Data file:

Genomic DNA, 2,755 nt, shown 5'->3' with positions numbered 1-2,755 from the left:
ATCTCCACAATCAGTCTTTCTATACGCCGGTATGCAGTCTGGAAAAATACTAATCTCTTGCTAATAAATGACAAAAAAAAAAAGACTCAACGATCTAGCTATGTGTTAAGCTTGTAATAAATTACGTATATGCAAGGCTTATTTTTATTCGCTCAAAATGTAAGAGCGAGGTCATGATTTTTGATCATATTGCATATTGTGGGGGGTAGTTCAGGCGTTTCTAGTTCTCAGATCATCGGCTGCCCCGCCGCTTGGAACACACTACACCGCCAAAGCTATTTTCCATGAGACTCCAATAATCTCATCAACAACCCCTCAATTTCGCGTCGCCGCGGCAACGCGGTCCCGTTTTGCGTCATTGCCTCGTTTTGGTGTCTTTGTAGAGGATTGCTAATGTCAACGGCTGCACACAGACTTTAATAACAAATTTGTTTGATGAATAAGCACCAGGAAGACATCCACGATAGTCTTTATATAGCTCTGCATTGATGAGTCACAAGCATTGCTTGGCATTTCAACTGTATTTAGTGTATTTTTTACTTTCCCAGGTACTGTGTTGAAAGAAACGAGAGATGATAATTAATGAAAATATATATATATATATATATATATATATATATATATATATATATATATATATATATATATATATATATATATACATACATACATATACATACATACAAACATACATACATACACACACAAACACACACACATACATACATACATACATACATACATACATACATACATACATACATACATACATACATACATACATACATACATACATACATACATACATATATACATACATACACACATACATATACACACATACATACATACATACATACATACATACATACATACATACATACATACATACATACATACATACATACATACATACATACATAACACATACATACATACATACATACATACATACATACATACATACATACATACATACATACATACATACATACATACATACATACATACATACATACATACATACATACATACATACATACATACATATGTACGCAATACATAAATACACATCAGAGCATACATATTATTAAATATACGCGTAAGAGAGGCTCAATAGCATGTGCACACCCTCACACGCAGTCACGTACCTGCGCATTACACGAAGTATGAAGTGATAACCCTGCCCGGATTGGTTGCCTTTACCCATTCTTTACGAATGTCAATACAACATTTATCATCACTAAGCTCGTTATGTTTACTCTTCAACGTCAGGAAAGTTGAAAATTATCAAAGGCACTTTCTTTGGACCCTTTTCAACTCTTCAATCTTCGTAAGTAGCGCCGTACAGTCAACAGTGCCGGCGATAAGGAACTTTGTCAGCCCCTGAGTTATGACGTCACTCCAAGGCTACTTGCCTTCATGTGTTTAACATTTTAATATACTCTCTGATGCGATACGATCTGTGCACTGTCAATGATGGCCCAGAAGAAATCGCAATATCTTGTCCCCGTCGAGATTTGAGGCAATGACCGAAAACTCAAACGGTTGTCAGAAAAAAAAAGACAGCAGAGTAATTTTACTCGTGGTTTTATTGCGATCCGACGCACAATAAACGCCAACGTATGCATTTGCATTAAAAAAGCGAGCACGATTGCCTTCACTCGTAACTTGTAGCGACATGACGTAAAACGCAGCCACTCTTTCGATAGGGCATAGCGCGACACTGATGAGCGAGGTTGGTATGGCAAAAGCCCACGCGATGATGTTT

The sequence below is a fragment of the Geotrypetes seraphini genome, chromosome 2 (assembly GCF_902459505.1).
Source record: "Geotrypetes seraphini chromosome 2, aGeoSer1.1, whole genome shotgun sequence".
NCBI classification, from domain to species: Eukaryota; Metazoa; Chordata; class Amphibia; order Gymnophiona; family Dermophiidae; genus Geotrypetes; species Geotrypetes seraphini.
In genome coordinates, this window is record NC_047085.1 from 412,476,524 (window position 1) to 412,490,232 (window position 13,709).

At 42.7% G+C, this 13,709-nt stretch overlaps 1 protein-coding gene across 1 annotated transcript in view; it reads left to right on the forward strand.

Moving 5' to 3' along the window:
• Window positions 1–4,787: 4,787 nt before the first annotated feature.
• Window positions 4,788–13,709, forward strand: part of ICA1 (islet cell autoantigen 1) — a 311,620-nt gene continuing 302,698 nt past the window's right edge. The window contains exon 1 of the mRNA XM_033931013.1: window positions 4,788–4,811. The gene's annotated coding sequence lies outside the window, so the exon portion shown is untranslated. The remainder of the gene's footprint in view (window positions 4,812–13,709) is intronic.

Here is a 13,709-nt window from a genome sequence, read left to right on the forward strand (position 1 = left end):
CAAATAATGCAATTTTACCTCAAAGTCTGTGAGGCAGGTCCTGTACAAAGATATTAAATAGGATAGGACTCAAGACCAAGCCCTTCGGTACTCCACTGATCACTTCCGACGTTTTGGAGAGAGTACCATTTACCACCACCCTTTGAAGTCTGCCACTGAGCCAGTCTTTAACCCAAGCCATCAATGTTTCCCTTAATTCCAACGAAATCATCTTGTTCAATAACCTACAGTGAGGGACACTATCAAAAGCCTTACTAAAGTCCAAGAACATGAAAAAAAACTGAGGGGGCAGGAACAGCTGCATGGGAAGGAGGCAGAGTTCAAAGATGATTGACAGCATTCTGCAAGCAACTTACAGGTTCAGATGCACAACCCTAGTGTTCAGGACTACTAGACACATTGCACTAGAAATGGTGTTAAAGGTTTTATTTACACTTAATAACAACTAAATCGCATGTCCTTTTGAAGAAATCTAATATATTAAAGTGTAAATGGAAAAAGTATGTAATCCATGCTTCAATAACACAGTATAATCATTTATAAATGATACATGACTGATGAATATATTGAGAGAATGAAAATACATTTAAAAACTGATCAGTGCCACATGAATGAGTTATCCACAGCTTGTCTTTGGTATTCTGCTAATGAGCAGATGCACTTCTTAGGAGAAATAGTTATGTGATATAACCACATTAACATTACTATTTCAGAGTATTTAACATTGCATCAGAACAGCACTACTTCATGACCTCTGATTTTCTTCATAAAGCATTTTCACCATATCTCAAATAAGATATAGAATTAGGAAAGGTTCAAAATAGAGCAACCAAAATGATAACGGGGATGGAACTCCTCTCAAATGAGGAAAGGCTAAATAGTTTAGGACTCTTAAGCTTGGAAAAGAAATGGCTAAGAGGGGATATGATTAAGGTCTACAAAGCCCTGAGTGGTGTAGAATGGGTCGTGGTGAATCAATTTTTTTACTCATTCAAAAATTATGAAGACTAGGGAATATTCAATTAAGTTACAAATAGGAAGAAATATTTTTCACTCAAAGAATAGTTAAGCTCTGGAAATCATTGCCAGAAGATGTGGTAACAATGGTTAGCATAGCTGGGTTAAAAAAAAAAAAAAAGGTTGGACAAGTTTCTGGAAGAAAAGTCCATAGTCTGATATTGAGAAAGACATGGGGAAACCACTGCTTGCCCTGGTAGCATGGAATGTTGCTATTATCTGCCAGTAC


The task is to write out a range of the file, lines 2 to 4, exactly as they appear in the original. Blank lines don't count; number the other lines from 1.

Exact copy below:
ATCTCCACAATCAGTCTTTCTATACGCCGGTATGCAGTCTGGAAAAATACTAATCTCTTGCTAATAAATGACAAAAAAAAAAAGACTCAACGATCTAGCTATGTGTTAAGCTTGTAATAAATTACGTATATGCAAGGCTTATTTTTATTCGCTCAAAATGTAAGAGCGAGGTCATGATTTTTGATCATATTGCATATTGTGGGGGGTAGTTCAGGCGTTTCTAGTTCTCAGATCATCGGCTGCCCCGCCGCTTGGAACACACTACACCGCCAAAGCTATTTTCCATGAGACTCCAATAATCTCATCAACAACCCCTCAATTTCGCGTCGCCGCGGCAACGCGGTCCCGTTTTGCGTCATTGCCTCGTTTTGGTGTCTTTGTAGAGGATTGCTAATGTCAACGGCTGCACACAGACTTTAATAACAAATTTGTTTGATGAATAAGCACCAGGAAGACATCCACGATAGTCTTTATATAGCTCTGCATTGATGAGTCACAAGCATTGCTTGGCATTTCAACTGTATTTAGTGTATTTTTTACTTTCCCAGGTACTGTGTTGAAAGAAACGAGAGATGATAATTAATGAAAATATATATATATATATATATATATATATATATATATATATATATATATATATATATATATATATATATATATACATACATACATATACATACATACAAACATACATACATACACACACAAACACACACACATACATACATACATACATACATACATACATACATACATACATACATACATACATACATACATACATACATACATACATACATACATACATATATACATACATACACACATACATATACACACATACATACATACATACATACATACATACATACATACATACATACATACATACATACATACATACATACATACATACATACATAACACATACATACATACATACATACATACATACATACATACATACATACATACATACATACATACATACATACATACATACATACATACATACATACATACATACATACATACATACATACATACATATGTACGCAATACATAAATACACATCAGAGCATACATATTATTAAATATACGCGTAAGAGAGGCTCAATAGCATGTGCACACCCTCACACGCAGTCACGTACCTGCGCATTACACGAAGTATGAAGTGATAACCCTGCCCGGATTGGTTGCCTTTACCCATTCTTTACGAATGTCAATACAACATTTATCATCACTAAGCTCGTTATGTTTACTCTTCAACGTCAGGAAAGTTGAAAATTATCAAAGGCACTTTCTTTGGACCCTTTTCAACTCTTCAATCTTCGTAAGTAGCGCCGTACAGTCAACAGTGCCGGCGATAAGGAACTTTGTCAGCCCCTGAGTTATGACGTCACTCCAAGGCTACTTGCCTTCATGTGTTTAACATTTTAATATACTCTCTGATGCGATACGATCTGTGCACTGTCAATGATGGCCCAGAAGAAATCGCAATATCTTGTCCCCGTCGAGATTTGAGGCAATGACCGAAAACTCAAACGGTTGTCAGAAAAAAAAAGACAGCAGAGTAATTTTACTCGTGGTTTTATTGCGATCCGACGCACAATAAACGCCAACGTATGCATTTGCATTAAAAAAGCGAGCACGATTGCCTTCACTCGTAACTTGTAGCGACATGACGTAAAACGCAGCCACTCTTTCGATAGGGCATAGCGCGACACTGATGAGCGAGGTTGGTATGGCAAAAGCCCACGCGATGATGTTT

The sequence below is a fragment of the Geotrypetes seraphini genome, chromosome 2 (assembly GCF_902459505.1).
Source record: "Geotrypetes seraphini chromosome 2, aGeoSer1.1, whole genome shotgun sequence".